After a three-year siege outside the Sky walls, MT is finally in. It's a bright, sunny morning at New Horizon Court 1 over in Osterley on Brentford's Golden Mile and we're mooching around in the foyer waiting for our meeting with James Murdoch, the BSkyB boss. He is unquestionably the man of the moment and a white-hot interview subject. His multi-fronted battles with the telecommunications industry, the regulator Ofcom and the EU, and, most visibly, his running brawl with Richard Branson's Virgin organisation have left us all wondering what kind of stuff this guy is made of and who he might engage in a dust-up next.
We're ushered up to the executive floor and past the office of the very absorbed CFO Jeremy Darroch, who looks up from sifting through his morning's e-mails and then looks down again. Plenty on his mind. He's the guy who rustled up £940 million in three days flat for the raid on ITV shares back in December - a haymaker punch that came from nowhere, thwarting Virgin Media in its TV empire-building ambitions. The counter-punch - Virgin's refusal to pay Sky's increased fee for such popular shows as The Simpsons, Lost and 24 and the subsequent pulling of Sky channels from the Virgin cable operation - will probably hit Sky for £50 million in lost fees and advertising revenue annually. Virgin sued, so this high-stakes bare-knuckle fight is now being played out in the High Court.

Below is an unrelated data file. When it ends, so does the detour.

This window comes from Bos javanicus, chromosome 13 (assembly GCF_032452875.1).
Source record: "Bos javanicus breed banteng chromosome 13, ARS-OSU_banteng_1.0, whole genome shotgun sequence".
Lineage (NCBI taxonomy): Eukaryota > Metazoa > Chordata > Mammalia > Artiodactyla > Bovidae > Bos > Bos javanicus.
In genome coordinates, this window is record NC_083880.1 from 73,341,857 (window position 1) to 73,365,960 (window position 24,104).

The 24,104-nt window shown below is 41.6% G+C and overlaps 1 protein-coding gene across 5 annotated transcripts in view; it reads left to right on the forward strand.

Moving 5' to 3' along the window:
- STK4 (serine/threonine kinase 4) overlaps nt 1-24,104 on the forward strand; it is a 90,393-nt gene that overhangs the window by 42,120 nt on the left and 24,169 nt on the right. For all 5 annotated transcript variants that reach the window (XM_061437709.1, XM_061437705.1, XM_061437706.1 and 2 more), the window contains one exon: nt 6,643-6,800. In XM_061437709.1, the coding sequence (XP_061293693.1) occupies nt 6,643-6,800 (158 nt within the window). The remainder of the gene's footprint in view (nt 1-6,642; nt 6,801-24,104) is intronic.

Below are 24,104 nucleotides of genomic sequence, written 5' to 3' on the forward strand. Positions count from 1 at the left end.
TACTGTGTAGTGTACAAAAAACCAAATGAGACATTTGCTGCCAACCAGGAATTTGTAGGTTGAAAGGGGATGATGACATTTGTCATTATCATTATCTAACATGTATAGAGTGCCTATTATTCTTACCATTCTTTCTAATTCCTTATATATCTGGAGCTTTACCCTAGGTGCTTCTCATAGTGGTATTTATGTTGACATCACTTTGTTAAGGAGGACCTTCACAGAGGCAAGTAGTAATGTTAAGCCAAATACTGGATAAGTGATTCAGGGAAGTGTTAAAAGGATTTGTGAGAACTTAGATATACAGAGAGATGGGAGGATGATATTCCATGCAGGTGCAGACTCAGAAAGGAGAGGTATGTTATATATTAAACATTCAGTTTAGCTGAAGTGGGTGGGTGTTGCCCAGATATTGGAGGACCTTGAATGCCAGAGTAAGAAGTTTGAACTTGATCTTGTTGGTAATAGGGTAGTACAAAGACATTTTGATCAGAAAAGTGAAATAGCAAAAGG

Sky PR man Robert - tough and laconic - makes us coffee. Then suddenly James whizzes past, deeply focused on an e-mail printout, and disappears out onto the sun-deck. ‘Gone for a cigarette, probably,' shrugs Robert. Then James re-enters, still rapt, and is off down the corridor. Murdoch has taken a lot of persuading to do this interview. His people want him to do it and are confident he'll do well. There's a sense his talent is under-appreciated and under-exposed. Royal Mail chairman Allan Leighton - among whose collection of hats is one labelled ‘non-exec director, BSkyB' - told us: ‘James is very focused and very smart and very personable. He doesn't have the ego you get with some people - good leaders don't need to show how good they are, you just get it. That's how it is with James.'